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A Visual Glossary of Classical Architecture
Article by Mark Cartwright

A Visual Glossary of Classical Architecture

[image:945] Abacus - a large slab placed above the column capital to support the architrave or an arch placed above it. [image:1097] Akroterion - a decorative piece added to the roof of a temple at the apex and corners, usually made...
The Arch of Constantine, Rome
Article by Mark Cartwright

The Arch of Constantine, Rome

The Arch of Constantine I, erected in c. 315 CE, stands in Rome and commemorates Roman Emperor Constantine’s victory over the Roman tyrant Maxentius on 28th October 312 CE at the battle of Milvian Bridge in Rome. It is the largest surviving...
Mythological Re-Enactments in Ancient Roman Spectacle
Article by Dana Murray

Mythological Re-Enactments in Ancient Roman Spectacle

To this day the ancient Romans remain infamous for their dramatic use of spectacle and other forms of entertainment. A lesser known variation of Roman spectacle is the mythological re-enactments that took place during the ludi meridiani (midday...
Daily Life in Ancient Rome
Collection by Mark Cartwright

Daily Life in Ancient Rome

The daily life of Roman citizens, at least in the big cities, was anything but dull. Assuming one could get away from one's civic duties and household chores, there were many activities available to distract and entertain. A trip to the...
The Architecture of Ancient Rome
Collection by Mark Cartwright

The Architecture of Ancient Rome

Roman architecture was nothing if not eclectic. From ingenious underfloor heating to gravity-defying arches, the Romans added to the Classical repertoire such grandiose structures as the triumphal arch, basilica, amphitheatre, and city tower...
Roman Circus of Mérida
Image by Carole Raddato

Roman Circus of Mérida

The Roman circus of Mérida is a ruined Roman circus in Mérida (Spain), the Roman city of Emerita Augusta. Inaugurated in the first quarter of the first century CE, it was used for chariot racing, and was modelled on the Circus Maximus in...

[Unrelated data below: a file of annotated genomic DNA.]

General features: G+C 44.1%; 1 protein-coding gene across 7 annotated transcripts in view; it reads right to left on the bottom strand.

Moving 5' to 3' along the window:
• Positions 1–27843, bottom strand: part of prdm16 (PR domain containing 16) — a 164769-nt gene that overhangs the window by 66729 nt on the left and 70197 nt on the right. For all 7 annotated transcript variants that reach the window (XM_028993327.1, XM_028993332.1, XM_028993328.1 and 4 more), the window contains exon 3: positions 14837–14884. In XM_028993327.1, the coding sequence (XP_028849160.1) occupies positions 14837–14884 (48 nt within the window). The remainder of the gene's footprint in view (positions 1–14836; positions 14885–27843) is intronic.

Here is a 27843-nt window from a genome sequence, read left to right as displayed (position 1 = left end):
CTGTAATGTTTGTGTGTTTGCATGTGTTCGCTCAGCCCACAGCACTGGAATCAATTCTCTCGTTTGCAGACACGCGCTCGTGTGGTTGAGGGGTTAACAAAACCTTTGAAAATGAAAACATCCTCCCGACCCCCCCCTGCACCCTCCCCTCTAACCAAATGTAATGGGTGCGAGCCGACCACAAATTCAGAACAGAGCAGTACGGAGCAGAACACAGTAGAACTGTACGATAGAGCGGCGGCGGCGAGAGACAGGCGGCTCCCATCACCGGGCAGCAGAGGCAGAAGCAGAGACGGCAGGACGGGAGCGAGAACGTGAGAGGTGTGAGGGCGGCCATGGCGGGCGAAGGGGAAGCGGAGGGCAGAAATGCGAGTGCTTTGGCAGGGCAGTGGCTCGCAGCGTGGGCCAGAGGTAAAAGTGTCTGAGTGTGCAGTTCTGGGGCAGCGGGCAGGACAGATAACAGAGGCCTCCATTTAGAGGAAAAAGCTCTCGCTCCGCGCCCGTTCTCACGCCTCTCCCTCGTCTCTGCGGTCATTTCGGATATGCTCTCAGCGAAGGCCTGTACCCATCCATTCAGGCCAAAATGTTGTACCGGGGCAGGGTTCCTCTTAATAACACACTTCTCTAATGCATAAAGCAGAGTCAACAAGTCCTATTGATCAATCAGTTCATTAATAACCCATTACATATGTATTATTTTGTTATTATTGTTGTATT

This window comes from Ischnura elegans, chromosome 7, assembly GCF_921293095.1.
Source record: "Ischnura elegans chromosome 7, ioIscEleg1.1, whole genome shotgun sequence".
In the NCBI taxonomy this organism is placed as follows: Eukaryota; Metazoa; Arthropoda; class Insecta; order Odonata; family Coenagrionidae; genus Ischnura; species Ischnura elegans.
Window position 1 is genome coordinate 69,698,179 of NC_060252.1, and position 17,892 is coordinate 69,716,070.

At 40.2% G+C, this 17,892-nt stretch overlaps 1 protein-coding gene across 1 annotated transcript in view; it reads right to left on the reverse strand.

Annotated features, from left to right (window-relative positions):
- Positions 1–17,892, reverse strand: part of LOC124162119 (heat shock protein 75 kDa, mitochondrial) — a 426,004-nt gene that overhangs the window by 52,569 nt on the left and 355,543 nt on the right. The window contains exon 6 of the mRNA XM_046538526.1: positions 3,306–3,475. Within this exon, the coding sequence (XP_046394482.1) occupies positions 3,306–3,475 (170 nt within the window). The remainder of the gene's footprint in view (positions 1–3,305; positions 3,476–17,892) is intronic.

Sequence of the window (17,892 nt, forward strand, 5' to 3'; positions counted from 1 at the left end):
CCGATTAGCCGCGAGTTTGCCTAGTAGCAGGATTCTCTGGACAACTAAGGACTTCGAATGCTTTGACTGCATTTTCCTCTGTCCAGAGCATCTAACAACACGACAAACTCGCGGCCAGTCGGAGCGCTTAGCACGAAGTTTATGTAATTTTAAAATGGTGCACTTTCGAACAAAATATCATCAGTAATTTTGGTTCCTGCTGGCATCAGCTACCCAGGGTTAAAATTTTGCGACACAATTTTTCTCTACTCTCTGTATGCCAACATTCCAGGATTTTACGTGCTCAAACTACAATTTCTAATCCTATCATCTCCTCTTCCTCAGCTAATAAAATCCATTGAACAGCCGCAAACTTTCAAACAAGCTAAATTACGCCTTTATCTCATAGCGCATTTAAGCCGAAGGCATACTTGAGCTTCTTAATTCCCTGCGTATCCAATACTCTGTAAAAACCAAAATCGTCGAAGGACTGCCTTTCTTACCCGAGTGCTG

Circus Maximus Reconstruction
Image by B. Fletcher

Circus Maximus Reconstruction

An illustration of what the Circus Maximus chariot track of Rome might have looked like. The Circus Maximus dates back to the 6th century BCE but was at its most splendid in the 1st century CE when it had a capacity for 250,000 spectators...
Circus Maximus [Present Day]
Image by Mark Cartwright

Circus Maximus [Present Day]

The view of Rome's Circus Maximus in the present day. The original circus lies 9 m below ground level and was first laid out in the 6th century BCE. The present site was remodelled in the 1930s CE to resemble the original.
Circus Maximumus in Ancient Times - 3D View
3D Image by Lithodomos VR

Circus Maximumus in Ancient Times - 3D View

The Circus Maximus is the oldest and largest circus in Rome, built in the long valley between the Aventine and Palatine hills. It exceeded all other Roman circuses in length, width, and capacity. The main activity of the Circus Maximus was...
Mosaic with Circus Scene
Image by Carole Raddato

Mosaic with Circus Scene

Mosaic depicting a quadriga of the factio prasina (‘the Greens,’ representing the spring), 3rd century CE, from Rome. (National Archaeological Museum of Spain, Madrid) The green team is victorious. Their admired steeds have performed splendidly...